Having that understanding in mind, we can deduce that a blade of grass is really close to us, and also, a mountain is really distant from us if they look the same in size. Nevertheless, we could think, the real blade of grass and the real mountain is not actually the exact same size; they only appear that way due to the position from which we’re looking at them from.

However, all of these are concepts and chains of thinking that we’re adding to our direct visual experience. One again, if we only concentrate on the experience itself, the only thing we will notice is the colored shapes, occurring in a single field of visual perception. Also, in that field of perception, there aren’t any different amounts of the space between us and the two shapes in particular. 



As a matter of fact, there’s no distance there and there’s not even a distinct “us” from which the shapes could be far in the first instance. If we only concentrate on our visual experience, we just notice a single field of perception whereby the two shapes are co-existing in the same way. In this regard, they’re similar to two splotches of paint on the exact same canvass. We can rationally project distance onto the splotches; however, it’s not a part of the splotches themselves; it’s a thing we’re interpreting them as

But, in reality, there is no canvass; also, there is no surface whereby the shapes are being painted on. In our direct visual experience, the shapes are just existing, and there’s basically nothing behind them. 


Chapter 10 – Nothingness is at the core of consciousness. 


At this moment, these whole ideas might look like a lot of arguments about nothing. Also, in some way, that’s precisely what they are. However, this nothingness is completely vital to our experience of consciousness. Therefore, it deserves our concentration.

In order to see the reason why, assuming you could see your head – not indirectly in an image, a mirror, or other reflective surfaces; however, directly in your field of perception. Meaning, assume if the headless void of your visual field was filled up with your head. 

In this situation, your head would obscure your whole field of vision, and you would stop to notice any other thing. By not being in your visual field, your absent head creates space for the world to be in existence. In regards to your visual experience, the nothingness of your headless void is the precondition for every other thing to be present.

For the purpose of easiness, we’ve been concentrating on visual perceptions; however, we can use the exact same logic to all of our other senses too. For instance, we can’t hear any sounds except there is a background of quietness from which they can occur. Similarly, we can’t taste, smell, or touch something except there’s an underlying lack of taste, smell, or touch against which those senses can be distinguished. As a matter of fact, we can use this exact logic to every part of our conscious experience – even our thoughts and feelings. To experience them, we require some kind of blank mental space in order to think and feel them. 



Now we can begin to know the importance of the nothingness being discussed. It’s not only at the heart of our visual experience; it’s the vital fact of all parts of consciousness as a whole. If we drill down into our whole feelings, thoughts, and perceptions, we see nothing beneath them. That nothingness is both the condition for them to happen and the means in which they happen. In a word, all the things we experience occur from nothingness. Also, that nothingness, in turn, has all the things we experience.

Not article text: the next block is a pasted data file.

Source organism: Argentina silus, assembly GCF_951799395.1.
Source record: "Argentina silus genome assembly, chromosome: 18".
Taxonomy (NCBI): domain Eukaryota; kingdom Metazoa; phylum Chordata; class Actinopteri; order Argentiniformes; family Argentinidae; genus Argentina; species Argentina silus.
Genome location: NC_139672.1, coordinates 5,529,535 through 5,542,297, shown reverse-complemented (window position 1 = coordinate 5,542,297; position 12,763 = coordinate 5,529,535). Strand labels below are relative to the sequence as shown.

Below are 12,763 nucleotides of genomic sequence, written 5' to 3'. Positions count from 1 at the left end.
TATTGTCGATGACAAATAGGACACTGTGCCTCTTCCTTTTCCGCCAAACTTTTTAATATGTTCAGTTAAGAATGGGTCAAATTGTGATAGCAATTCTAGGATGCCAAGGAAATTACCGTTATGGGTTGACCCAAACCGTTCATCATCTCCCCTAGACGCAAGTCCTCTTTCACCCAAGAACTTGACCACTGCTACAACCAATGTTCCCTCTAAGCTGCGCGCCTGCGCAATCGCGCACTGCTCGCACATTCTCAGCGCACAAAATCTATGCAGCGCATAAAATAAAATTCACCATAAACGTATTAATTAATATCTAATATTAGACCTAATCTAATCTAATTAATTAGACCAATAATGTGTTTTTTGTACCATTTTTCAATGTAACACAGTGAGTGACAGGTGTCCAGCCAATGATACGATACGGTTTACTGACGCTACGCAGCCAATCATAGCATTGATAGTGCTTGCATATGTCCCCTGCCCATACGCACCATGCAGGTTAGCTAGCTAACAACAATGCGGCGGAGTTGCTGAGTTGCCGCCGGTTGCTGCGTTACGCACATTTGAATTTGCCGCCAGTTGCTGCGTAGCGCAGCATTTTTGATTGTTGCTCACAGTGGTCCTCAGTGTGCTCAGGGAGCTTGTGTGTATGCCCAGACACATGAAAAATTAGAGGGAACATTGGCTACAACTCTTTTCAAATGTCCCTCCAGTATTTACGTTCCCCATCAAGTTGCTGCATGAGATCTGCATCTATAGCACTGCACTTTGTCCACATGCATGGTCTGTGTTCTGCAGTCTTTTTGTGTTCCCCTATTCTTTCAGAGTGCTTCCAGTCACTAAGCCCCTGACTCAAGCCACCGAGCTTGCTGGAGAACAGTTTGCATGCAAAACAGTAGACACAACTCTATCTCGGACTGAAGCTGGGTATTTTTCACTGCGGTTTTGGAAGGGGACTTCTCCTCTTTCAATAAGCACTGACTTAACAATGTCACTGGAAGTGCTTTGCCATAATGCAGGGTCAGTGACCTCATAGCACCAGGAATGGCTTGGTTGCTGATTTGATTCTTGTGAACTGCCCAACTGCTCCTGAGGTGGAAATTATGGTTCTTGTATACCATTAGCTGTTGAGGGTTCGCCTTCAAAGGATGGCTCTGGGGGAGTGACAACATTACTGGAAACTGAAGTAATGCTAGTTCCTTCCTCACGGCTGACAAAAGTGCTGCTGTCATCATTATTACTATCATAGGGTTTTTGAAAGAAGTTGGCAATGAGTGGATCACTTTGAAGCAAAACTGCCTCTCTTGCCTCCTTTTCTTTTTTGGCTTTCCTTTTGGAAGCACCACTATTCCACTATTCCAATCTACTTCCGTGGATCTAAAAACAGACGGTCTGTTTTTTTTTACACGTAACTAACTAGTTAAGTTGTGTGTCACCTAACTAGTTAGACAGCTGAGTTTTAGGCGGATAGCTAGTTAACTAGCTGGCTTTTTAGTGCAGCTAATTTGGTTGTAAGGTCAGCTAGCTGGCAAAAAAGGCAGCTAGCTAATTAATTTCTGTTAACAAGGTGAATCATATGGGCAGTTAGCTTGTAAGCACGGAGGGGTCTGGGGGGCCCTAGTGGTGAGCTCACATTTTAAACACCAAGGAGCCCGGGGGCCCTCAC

By concentrating our attention on this nothingness; hence, we can, cut to the actual core of our consciousness and discover its exact underlying nature. 

Also, at its core, we see… well, nothing. 


Chapter 11 – So, if nothingness is at the core of consciousness, we can dispense with a lot of assumptions of Western ideas. 


Okay, if nothingness is at the core of consciousness. However, who cares? Even if that is correct, what is the reason why it matters?

Well, if it were correct, it would destroy a lot of the key assumptions underlying Western thoughts of consciousness and selfhood. Also, as a substitute, we could make a really different conception of who we are as conscious humans. 

To bring these assumptions to the surface, say an alien told you to give the simplest explanation of yourself as a human. You might say something in this direction. To begin, you have a body. That body has numerous parts – two legs, a torso, a head, and two arms. There is a brain in that head. Also, all thanks to that brain, you have consciousness.

Also, what is that consciousness? Well, according to Western philosophy, a lot of us know it in terms of subject-object duality. On one part, you have your mind. That’s you – the perceiving subject, feeling, and thinking. Also, on the other part, there are all the things your mind picks up: other humans, buildings, trees as well as even your own body. These whole things are objects, which are external to your mind. 



This brings about even more dualities: mind and body. Self and non-self. An internal mental world as well as an external material world. These dualities underly a lot of our common sense ideas of the nature of reality as well as ourselves. Also,  all of them follow from that first model of consciousness.